In the late '90s, a large manufacturer in the Detroit area hired a gentleman to fill the position of marketing manager. His resume and references indicated he was a tremendous hire, but he quit after only one day on the job. At 5 p.m., he told his supervisor: "There is some type of disease in this company that I don't want to catch."
In this case, the disease was the negative company image other employees projected, and the new hire wanted no part of the situation. To ensure your business attracts quality personnel, first, assess your company's image. Take the following into consideration:
• Your employees' welfare. This relates to the work environment as existing employees see it; your management style; employee recognition; opportunities for advancement; income potential; and benefits.
• Your company's position within your industry. This relates to company growth, leadership and marketing styles, profitability, industry expertise, long-range planning and corporate ethics.
Once you are confident that great people will want to be associated with your company, be picky in who you hire. It's better to have no employee than to have an employee who continually fails at his or her job. Take your time and hire the right person; don't hire people out of desperation.
To make a good hire, you must have an interviewing process that works. In a good interview, you should:
• Provide the candidate a written, comprehensive job description that defines the requirements, objectives and activities associated with the job for which they are applying.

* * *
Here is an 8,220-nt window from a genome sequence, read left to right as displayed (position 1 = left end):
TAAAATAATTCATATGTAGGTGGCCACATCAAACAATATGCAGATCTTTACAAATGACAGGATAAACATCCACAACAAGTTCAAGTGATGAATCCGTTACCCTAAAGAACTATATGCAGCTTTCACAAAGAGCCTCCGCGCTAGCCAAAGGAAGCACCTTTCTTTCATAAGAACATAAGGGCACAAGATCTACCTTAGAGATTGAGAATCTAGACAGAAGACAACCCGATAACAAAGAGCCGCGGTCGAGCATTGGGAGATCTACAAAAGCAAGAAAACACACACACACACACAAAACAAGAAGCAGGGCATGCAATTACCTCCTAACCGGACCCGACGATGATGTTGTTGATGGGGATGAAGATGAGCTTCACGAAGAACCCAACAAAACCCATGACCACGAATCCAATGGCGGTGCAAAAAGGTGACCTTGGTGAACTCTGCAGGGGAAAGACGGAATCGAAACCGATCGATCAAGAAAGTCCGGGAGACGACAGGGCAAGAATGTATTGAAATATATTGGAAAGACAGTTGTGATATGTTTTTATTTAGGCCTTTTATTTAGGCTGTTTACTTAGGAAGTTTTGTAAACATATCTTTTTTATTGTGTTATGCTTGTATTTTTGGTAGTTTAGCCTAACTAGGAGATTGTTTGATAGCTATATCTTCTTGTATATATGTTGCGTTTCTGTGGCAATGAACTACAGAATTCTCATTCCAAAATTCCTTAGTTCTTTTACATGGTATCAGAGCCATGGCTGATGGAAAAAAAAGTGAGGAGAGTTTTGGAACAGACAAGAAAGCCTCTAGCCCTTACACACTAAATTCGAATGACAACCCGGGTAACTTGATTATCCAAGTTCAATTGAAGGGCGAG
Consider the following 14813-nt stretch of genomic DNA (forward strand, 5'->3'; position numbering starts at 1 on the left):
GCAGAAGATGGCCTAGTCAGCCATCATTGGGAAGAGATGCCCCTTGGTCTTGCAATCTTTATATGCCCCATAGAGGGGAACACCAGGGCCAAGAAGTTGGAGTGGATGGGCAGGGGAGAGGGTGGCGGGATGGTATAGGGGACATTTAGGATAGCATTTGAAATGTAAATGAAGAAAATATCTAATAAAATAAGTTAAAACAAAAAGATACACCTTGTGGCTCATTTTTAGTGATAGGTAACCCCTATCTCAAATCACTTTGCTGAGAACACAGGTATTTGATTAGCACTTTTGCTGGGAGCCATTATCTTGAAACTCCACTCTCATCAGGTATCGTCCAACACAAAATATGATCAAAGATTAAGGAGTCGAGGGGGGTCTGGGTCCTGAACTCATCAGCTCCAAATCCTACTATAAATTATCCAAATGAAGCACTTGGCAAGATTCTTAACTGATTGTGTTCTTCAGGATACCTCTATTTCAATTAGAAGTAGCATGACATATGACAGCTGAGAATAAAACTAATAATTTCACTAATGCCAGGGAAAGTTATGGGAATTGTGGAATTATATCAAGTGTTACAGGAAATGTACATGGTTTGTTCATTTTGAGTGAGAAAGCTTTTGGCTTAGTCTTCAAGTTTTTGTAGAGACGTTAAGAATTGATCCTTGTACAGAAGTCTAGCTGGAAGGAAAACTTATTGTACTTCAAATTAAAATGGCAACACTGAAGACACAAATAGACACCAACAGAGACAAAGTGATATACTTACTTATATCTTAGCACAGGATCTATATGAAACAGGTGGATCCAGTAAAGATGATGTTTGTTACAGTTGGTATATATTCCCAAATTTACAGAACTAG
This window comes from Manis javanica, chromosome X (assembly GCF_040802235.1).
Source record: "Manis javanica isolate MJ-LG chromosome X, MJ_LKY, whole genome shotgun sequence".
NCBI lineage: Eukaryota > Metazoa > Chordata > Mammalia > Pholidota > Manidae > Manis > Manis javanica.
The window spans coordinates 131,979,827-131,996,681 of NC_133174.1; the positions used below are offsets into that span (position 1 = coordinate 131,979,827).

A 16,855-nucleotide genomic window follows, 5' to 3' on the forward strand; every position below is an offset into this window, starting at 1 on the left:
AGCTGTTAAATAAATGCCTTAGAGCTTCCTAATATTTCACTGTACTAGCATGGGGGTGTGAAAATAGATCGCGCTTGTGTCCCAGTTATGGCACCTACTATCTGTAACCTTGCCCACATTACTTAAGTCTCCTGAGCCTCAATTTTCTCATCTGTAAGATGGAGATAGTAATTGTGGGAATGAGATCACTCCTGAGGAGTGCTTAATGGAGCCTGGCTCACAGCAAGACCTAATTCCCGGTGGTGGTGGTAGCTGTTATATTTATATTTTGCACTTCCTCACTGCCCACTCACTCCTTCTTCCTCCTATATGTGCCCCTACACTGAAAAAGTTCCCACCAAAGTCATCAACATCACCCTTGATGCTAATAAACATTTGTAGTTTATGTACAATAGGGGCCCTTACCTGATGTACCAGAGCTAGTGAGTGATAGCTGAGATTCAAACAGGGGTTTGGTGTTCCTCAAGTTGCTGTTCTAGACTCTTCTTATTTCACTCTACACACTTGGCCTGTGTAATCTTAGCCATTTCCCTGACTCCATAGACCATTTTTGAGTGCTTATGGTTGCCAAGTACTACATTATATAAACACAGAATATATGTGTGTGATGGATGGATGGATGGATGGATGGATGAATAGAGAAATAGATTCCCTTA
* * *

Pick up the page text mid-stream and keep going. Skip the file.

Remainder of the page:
• Provide the candidate with a background description and written document explaining your job performance appraisal process.
• Be prepared with a series of open-ended questions that make the candidate think through his or her answers, share their feelings, prove their knowledge and demonstrate their experience. Cover topics including teamwork, leadership, interpersonal skills, project management, confidence, creativity, self-motivation, work-pressure, responsibility and risk. Look for pre-determined, favorable responses for each question to help identify a good match with your company.
• Conduct interviews that make the candidate to do most of the talking; you are there to get to know them and assess their abilities.
• Be honest and hide nothing. Make sure the applicant learns as much as possible about your company during the interview process. This eliminates bad surprises.
• Take detailed notes of the candidate's responses and create a record for the candidate's employee-personnel file if hired. These notes may come in handy if any problems occur.
• Avoid, at all costs, any testing or questioning practices that could be viewed as discriminatory. There are specific pre-employment inquiry guidelines that you must follow, and just about any human resources person can provide you with more information on the subject.
Follow these steps to hire the right people. Great companies are teams of great people working in a great environment. The greater your company, the greater your success.
Read the sidebar, "Real-life hiring horror stories."